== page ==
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The vast majority of these residences would be concentrated in the area around East Meadow and just north of San Antonio Road, which includes 102 of the city's 155 general-manufacturing sites and all 27 sites zoned for light manufacturing. Unlike the GM zone, which does not permit residential use, the ROLM zone allows it through approval of a conditional use permit. The new proposal would continue to allow all existing uses while adding residential to the mix.

The proposal is still in its early phase and subject to reviews by the Planning and Transportation Commission and, ultimately, the City Council. But it cleared an initial hurdle on Nov. 18, when the Housing Element Working Group endorsed further exploring it by a 13-1 vote. Even the sole dissenter, Arthur Keller, generally supported the concept, though he wanted to see stricter density provisions in commercial areas next to single-family neighborhoods.

The proposal to allow housing in industrial sites is just one of numerous strategies that staff and the working group have been discussing over the span of nine meetings. Other strategies that are expected to advance as part of the Housing Element process include upzoning existing residential parcels and allowing greater residential density in areas near Caltrain stations and along transit corridors, according to a Nov. 18 presentation from senior planner Tim Wong, who is leading the update process. They are also considering allowing housing development on city-owned parking lots and at faith-based institutions.

The residential units at Echelon on East Meadow Drive were part of Palo Alto's residential boom in area in the late 1990s and early 2000s. Embarcadero file photo by Veronica Weber.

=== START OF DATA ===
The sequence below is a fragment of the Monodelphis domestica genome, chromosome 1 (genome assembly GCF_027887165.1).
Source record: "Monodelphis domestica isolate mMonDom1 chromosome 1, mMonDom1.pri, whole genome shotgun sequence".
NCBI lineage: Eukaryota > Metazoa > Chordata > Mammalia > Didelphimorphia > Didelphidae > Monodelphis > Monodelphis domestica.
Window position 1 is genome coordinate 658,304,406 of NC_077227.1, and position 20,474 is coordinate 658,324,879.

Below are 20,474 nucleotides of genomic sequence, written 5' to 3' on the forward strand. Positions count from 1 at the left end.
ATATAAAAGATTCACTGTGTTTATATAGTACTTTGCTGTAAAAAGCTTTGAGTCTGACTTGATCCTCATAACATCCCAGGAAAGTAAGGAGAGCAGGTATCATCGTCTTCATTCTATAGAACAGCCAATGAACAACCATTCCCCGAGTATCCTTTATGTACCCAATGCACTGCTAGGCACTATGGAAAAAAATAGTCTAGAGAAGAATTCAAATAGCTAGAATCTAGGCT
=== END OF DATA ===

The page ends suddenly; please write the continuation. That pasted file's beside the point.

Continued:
In discussing the proposal to allow residential development in industrial zones, city staff and working group members acknowledged a few key challenges that the proposal would need to overcome. One is the potential health hazards of locating residential development near companies that handle hazardous materials. As part of the proposal, staff is now working with the Fire and Public Works departments to identify areas of concern and consider mitigations. Wong noted in a report that a 300-foot minimum distance from commercial uses is typically required for residential developments.

Another problem is the relative dearth of public transportation and the somewhat meager biking amenities in the area, notwithstanding the city's new bike bridge over U.S. Highway 101, which opened to the public on Saturday and which offers East Meadow Circle residents convenient, year-round access to the Baylands. Ed Lauing, who chairs the planning commission and who co-chairs the Housing Element Working Group, suggested that it's not enough to simply build thousands of units. The city needs to build the infrastructure to support its residents.